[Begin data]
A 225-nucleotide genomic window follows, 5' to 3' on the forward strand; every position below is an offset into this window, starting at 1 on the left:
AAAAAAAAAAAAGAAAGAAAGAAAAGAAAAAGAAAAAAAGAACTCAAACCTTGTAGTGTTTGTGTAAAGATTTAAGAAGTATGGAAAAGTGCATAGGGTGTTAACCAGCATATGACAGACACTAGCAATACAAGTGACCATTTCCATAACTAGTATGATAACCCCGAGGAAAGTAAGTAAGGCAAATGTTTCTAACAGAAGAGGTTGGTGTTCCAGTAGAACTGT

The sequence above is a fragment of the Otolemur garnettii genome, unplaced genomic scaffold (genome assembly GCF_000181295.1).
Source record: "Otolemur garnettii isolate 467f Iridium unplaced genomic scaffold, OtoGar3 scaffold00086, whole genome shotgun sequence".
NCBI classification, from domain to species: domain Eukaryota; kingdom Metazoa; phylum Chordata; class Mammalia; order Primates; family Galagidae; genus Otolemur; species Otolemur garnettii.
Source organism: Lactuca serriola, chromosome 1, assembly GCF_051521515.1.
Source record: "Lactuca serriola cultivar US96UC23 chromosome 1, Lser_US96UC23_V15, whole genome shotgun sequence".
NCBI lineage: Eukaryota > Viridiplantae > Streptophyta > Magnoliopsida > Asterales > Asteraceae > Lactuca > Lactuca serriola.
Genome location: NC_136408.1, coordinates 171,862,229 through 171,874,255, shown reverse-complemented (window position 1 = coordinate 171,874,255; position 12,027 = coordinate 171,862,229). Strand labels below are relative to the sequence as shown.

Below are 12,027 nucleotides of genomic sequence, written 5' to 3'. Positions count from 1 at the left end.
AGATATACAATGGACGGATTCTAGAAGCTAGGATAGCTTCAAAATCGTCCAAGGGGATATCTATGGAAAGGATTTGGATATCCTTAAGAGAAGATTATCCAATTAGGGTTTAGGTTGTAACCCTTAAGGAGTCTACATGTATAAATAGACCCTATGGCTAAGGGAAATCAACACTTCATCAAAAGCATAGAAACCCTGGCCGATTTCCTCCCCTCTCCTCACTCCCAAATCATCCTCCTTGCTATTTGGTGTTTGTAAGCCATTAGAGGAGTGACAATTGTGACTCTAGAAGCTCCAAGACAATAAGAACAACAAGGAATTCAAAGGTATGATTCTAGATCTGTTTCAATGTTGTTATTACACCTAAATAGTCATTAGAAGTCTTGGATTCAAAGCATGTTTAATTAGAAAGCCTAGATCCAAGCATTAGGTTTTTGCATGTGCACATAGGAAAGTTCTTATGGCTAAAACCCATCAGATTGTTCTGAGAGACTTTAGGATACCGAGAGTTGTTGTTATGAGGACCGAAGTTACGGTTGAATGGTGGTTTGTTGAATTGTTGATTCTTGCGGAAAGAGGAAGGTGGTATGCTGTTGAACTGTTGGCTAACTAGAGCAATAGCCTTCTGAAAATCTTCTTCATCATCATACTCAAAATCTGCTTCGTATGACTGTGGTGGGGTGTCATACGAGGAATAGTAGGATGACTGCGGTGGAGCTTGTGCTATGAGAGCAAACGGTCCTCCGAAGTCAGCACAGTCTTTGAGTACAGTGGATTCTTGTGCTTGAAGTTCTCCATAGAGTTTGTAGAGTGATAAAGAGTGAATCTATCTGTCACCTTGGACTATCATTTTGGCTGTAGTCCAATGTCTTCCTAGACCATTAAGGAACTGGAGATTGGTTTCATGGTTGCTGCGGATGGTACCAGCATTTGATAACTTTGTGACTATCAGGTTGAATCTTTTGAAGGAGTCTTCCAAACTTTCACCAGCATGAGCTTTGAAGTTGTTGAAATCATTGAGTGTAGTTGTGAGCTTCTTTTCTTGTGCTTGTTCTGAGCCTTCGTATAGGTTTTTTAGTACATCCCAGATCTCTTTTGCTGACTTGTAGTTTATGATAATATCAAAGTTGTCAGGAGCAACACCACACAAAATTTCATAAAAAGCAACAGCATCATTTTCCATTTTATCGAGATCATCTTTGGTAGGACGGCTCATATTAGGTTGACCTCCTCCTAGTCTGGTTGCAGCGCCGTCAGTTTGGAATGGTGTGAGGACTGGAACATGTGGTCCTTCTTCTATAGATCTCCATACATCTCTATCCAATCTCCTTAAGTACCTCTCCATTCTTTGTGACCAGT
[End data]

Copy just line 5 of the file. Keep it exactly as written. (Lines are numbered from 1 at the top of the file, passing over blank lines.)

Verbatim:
NCBI classification, from domain to species: domain Eukaryota; kingdom Metazoa; phylum Chordata; class Mammalia; order Primates; family Galagidae; genus Otolemur; species Otolemur garnettii.